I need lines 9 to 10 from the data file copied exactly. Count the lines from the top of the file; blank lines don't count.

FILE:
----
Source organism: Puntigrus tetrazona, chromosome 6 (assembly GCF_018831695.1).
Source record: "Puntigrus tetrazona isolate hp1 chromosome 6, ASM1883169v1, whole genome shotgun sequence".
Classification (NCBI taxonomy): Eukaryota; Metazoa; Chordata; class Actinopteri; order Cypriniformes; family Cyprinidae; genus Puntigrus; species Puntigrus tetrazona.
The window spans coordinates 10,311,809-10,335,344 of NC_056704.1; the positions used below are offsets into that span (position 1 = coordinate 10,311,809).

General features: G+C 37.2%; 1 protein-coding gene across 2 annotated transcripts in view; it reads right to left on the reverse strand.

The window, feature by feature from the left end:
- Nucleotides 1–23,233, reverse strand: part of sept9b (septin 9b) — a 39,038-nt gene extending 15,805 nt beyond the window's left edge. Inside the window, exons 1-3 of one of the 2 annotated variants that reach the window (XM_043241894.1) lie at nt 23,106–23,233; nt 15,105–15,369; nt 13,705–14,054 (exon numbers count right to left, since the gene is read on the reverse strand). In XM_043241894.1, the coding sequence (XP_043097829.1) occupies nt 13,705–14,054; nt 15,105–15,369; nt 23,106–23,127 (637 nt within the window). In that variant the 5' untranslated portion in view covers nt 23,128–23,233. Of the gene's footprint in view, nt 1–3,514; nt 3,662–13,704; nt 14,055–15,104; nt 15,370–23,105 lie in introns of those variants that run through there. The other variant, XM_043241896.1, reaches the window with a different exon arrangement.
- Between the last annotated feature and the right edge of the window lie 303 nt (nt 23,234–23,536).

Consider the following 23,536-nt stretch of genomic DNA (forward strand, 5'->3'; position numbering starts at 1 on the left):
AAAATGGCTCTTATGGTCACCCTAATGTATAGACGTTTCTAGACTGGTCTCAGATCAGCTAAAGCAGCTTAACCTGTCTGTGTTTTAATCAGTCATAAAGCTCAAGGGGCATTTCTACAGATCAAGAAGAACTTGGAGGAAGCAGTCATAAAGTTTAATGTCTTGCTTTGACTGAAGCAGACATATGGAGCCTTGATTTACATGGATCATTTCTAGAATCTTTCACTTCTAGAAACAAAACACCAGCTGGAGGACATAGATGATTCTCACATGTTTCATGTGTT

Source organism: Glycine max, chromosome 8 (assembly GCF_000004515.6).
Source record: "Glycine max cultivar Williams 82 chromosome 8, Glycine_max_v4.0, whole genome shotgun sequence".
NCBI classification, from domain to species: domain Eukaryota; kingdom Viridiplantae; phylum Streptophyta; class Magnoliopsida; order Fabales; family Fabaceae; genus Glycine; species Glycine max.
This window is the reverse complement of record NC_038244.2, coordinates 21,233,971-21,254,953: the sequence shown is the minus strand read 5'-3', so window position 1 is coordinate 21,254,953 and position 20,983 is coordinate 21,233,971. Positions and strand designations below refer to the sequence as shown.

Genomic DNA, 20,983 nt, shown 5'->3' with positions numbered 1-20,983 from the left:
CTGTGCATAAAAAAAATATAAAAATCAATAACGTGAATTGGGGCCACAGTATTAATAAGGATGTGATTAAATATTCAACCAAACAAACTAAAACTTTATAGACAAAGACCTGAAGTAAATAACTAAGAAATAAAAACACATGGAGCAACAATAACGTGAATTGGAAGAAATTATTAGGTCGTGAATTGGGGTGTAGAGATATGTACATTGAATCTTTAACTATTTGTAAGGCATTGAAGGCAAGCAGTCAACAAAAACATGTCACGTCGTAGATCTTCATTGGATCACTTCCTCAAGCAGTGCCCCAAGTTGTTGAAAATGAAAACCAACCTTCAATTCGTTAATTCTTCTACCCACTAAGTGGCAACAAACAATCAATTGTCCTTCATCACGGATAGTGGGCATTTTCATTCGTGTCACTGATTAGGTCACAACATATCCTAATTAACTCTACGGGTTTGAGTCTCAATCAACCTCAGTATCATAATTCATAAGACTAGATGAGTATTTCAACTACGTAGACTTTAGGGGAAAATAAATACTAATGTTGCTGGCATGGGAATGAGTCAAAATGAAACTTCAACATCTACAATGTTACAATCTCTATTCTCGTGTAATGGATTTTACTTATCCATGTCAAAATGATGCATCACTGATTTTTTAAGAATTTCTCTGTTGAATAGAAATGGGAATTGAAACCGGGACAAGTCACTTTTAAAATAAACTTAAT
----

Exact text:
Consider the following 23,536-nt stretch of genomic DNA (forward strand, 5'->3'; position numbering starts at 1 on the left):
AAAATGGCTCTTATGGTCACCCTAATGTATAGACGTTTCTAGACTGGTCTCAGATCAGCTAAAGCAGCTTAACCTGTCTGTGTTTTAATCAGTCATAAAGCTCAAGGGGCATTTCTACAGATCAAGAAGAACTTGGAGGAAGCAGTCATAAAGTTTAATGTCTTGCTTTGACTGAAGCAGACATATGGAGCCTTGATTTACATGGATCATTTCTAGAATCTTTCACTTCTAGAAACAAAACACCAGCTGGAGGACATAGATGATTCTCACATGTTTCATGTGTT